While the Azera's updated exterior elements add a touch of freshness, there are still more than enough throwbacks to push it towards the back of the pack visually. Exhibit A: a tall and somewhat awkward greenhouse. Compared to the steeply-raked, coupe-like roofline of the Sonata, the Azera looks as if it were penned by a fan of Oldsmobiles from the 1990s, and it doesn't fare much better against sleek-looking competitors like the Nissan Maxima or Buick LaCrosse.

2011 Hyundai Azera Limited side view2011 Hyundai Azera Limited front view2011 Hyundai Azera Limited rear view

Given that the Azera underwent just a refresh and not full redesign, we expected the tweaked exterior to fall short of game-changing. But the interior is another matter altogether. Since it's easier to swap out cabin components than re-engineer sheetmetal, refreshed vehicles often receive fairly substantial interior upgrades. Sadly, not so with the Azera. The interior looks essentially unchanged from the outgoing model, save for some aluminum graining on the center console and a low-tech eco indicator that's about as interesting as a check engine light. The Azera's interior wasn't terrible before with a muted cabin, comfortable seats and reasonably high quality materials on the dash, seats and doors. Unfortunately, "good enough" just doesn't cut it in a segment where MSRPs regularly exceed $30,000. The Avalon, LaCrosse and Taurus far outshine the Azera in this regard with better materials, cushier armrests (the Azera's is as soft as diorite) and superior aesthetics all around.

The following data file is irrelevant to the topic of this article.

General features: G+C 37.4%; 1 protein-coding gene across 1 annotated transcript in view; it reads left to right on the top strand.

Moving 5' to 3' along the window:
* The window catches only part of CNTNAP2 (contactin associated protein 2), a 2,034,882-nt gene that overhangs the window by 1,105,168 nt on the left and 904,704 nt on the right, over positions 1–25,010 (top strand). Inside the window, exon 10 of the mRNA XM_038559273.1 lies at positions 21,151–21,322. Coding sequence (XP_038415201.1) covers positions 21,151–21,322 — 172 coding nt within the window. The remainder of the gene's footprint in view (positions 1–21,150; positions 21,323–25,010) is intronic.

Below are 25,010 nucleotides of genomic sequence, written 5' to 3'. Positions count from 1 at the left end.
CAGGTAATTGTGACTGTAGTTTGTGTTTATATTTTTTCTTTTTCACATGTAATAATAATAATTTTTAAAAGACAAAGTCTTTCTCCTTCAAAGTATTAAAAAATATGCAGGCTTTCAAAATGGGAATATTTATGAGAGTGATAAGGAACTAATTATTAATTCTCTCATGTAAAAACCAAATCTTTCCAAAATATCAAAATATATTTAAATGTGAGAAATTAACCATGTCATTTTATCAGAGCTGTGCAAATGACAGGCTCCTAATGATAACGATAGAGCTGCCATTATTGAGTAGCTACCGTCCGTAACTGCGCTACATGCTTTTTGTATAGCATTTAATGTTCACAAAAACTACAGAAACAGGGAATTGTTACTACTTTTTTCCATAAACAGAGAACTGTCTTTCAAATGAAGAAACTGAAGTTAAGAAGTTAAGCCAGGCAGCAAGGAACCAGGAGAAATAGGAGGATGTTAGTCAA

Park a new Sonata next to an Azera and even the optically challenged can see the larger Hyundai offers a far less compelling cabin while commanding a starting price that's several thousand dollars lower. On the high end of the company showroom is the Genesis Sedan – a fair comparison given our tester was within $1,000 of the starting price of Hyundai's Lexus-fighter. The base Genesis and uplevel Azera also share the same basic powertrain and both offer near identical levels of interior volume. The difference, besides the Genesis being driven by its rear wheels and the Azera its fronts, is that the Genesis comes packed to the sunroof with amenities and interior refinement, while the Azera struggles even against the not-long-for-this-world Buick Lucerne. For instance, the sat-nav on the Genesis – a massive, modern-looking system – dwarfs the Azera's seven-inch unit in both size and design.

2011 Hyundai Azera Limited interior2011 Hyundai Azera Limited front seats2011 Hyundai Azera Limited door panel2011 Hyundai Azera Limited rear seats